Cookware 41

Knife Review: Kobayashi Dojo Nakiri

jkling17 | Feb 7, 201209:24 PM

As some of you know, this review has been a while in the making. But i wanted to really put this knife through it's paces and then some, before completing a full review.

We eat a lot of veggies, so the flat blade profile of a nakiri holds a lot of appeal. I have quite a lot of knives but my go to knife for quite a while has been an entry level carbon tosagata santoku. It takes a very sharp edge but ... doesn't hold it so well. So I really wanted some seriously good carbon steel that also would provide edge retention.

I had considered the Tojiro white carbon nakiri but had been concerned that it would be more of the same as my current santoko. I now believe that it is more likely that the steel (and/or) hardening process of my tosagata is probably not what it could be. I have no real evidence per se, but I suspect that a white steel Tojiro nakiri or santoku would hold it's edge quite a bit better than my tosagata.

I had emailed quite a bit with Mark at cktg and this was one that he recommended. One thing that really caught my eye was the "Aogami super steel core". As I understand it, blue steel is usually classified as blue #1, blue #2 or super blue (the latter is exclusively manufactured by Hitachi). The latter has small trace elements that help to make it a bit more resilient. Most knives with super blue steel cores are pretty expensive. So ... for $80 ... a super blue nakiri? Ok - sign me up - I'll try that!

It’s also pretty thin. The back is only 1/16" and tapers gently all the way to the very edge, where there is a very tiny micro-bevel. In this photo, micro-bevel just really isn't visible - but it is there, right at the very edge - and it's merely a fraction of 1 mm. So the blade itself is quite thin right behind that area. Think pretty thin - that’s this nakiri. I'll try to get around to posting another shot, where you'll be able to really see the micro-bevel. Full disclosure: the micro-bevel is likely a tiny bit larger than when I first received the knife, as a result of my sharpening.

Please see the attached photo. It really is one pretty attractive knife. I sent this over to Mark at chefknivestogo as the stock photo really doesn't do this knife justice and he agreed so it's now the one that they use as well.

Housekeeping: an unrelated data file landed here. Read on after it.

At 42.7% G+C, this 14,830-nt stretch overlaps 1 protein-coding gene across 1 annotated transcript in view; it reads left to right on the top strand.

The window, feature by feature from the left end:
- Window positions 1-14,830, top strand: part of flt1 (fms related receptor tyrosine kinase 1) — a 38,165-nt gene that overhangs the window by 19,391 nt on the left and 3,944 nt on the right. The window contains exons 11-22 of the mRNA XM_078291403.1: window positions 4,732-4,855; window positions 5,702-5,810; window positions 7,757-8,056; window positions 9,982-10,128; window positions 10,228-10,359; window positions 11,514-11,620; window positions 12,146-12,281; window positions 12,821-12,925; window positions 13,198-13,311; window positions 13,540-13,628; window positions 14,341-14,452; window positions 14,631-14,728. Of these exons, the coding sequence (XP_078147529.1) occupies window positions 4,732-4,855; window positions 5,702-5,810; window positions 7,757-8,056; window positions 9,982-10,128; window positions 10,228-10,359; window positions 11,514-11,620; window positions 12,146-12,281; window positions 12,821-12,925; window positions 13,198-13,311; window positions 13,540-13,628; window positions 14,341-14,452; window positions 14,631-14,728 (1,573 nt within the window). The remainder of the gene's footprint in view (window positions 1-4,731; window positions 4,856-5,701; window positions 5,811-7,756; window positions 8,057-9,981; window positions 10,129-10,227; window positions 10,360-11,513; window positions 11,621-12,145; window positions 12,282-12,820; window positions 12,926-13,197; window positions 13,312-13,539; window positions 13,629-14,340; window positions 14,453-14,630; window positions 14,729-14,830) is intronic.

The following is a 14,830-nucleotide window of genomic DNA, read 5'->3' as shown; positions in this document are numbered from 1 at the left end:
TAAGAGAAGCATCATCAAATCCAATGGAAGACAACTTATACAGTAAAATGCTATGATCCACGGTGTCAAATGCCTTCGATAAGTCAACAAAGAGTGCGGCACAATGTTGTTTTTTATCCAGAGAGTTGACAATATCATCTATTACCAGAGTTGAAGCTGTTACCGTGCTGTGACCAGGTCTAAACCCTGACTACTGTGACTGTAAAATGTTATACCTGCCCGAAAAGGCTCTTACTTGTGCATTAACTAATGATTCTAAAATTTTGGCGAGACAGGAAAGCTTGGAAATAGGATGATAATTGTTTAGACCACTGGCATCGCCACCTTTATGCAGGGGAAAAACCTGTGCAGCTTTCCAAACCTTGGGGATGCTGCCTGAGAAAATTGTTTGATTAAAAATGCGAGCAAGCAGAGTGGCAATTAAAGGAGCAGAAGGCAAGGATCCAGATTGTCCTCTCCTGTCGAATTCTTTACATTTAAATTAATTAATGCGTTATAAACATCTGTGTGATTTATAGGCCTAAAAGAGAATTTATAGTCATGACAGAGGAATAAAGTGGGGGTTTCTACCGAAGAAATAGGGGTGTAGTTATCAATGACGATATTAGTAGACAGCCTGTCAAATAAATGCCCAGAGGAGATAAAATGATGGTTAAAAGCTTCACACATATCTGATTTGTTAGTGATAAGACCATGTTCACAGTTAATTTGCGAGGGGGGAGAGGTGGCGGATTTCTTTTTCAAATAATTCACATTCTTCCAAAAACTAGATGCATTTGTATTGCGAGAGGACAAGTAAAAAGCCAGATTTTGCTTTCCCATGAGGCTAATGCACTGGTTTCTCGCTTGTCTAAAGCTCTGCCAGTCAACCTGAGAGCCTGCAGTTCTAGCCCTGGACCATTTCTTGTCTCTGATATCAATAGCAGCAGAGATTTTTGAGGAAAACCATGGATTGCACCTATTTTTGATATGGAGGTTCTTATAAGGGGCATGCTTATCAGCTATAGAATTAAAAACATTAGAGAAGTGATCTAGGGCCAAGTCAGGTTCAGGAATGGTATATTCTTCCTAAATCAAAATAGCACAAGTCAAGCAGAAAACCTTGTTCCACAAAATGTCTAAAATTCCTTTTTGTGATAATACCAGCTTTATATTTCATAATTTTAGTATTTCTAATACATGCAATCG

It turns out that the core steel in this knife is probably NOT Aogami super blue. A few weeks ago, I decided to do some additional research on this knife. There isn't a lot out there. And I could not find any reference for "aogami super blue" connected with this particular nakiri - or the rest of the Dojo line - outside of cktg. I decided to email the folks at japanwoodworker.com, as they also carry it, to see what I might be able to find out. And, after a few back and forths, I managed to get this:

I can not tell you any more than what our rep in Japan said.
"Regarding the item 11.011.03 the knife is made of blue steel #1. We
have asked the maker for details about the blue steel. However, the
maker was saying the information is their business secret . The only
thing we are sure about the steel is that it is the super quality blue
steel." ... He has been making these same knives for over 15+
years, and the quality has been consistent.

So it would seem that the core is actually blue steel #1, rather than true aogami super blue (Hitachi). In any case, this is really good steel. Honestly, I am not bothered in the least and have been VERY pleased with the knife in nearly every respect. I have yet to share this info with Mark but will do so shortly.

I've been using this knife now pretty much daily for a few months. It came very sharp out of the box and it has held that edge quite well. Slicing and chopping ... I’m very pleased. Even hard winter squash like butternut is no problem at all, with little or no wedging resistance. Onions ... just no challenge at all. Brussels sprouts? Those wonderful little morsels with their complex internal structures offer some challenge for a knife. Part of them are a nice clean solid veggie core and the other part a more resilient "mini cabbage kevlar". They do try their best to resist a nice easy clean fast cut and have been known to ruthlessly employ combined techniques like wedging and "giving" instead of just getting chopped, cut and sliced like a well-behaved veggie should. The dojo nakiri makes prepping these a real pleasure. This is a darned good knife!

Retention and sharpening?
I really wanted a blade that would not only take a great edge but also hold it really well. And this knife delivers. I used it constantly for a week and it finally needed only a quick touch-up with my DMT 8000 (xx-fine) grit stone. Only a few few light swipes are needed to bring it back to being able to do pure "push cuts" through paper along the entire edge. If I use it a LOT, without honing, then I'll first do 3-5 light strokes with the DMT 1200 (x-fine), get my burr, reverse it then finish on the xx-fine. IMO, it is very easy to maintain the edge on this knife. Perhaps the flat profile helps?

Ok ok ... but what don't I like?
The negatives? Well this is a more subjective thing. The feel of the knife is really quite decent. I usually use a pinch grip or modified pinch grip. Bottom line - the handle is "fine" and is "reasonably comfortable" and suited to it's function. But, if I could have my true preference, it would be to match this blade with a traditional Japanese handle. My Tosagata has this knife beat in this one respect - the handle is awesome. Again, this is personal taste.

In summary - the Dojo nakiri is one great knife. I hope to someday be able to really compare it to another really good carbon steel offering but this has completely replaced my tosagata santoku as my "go to knife for everything that used to grow".

Jeff (email available on my profile)

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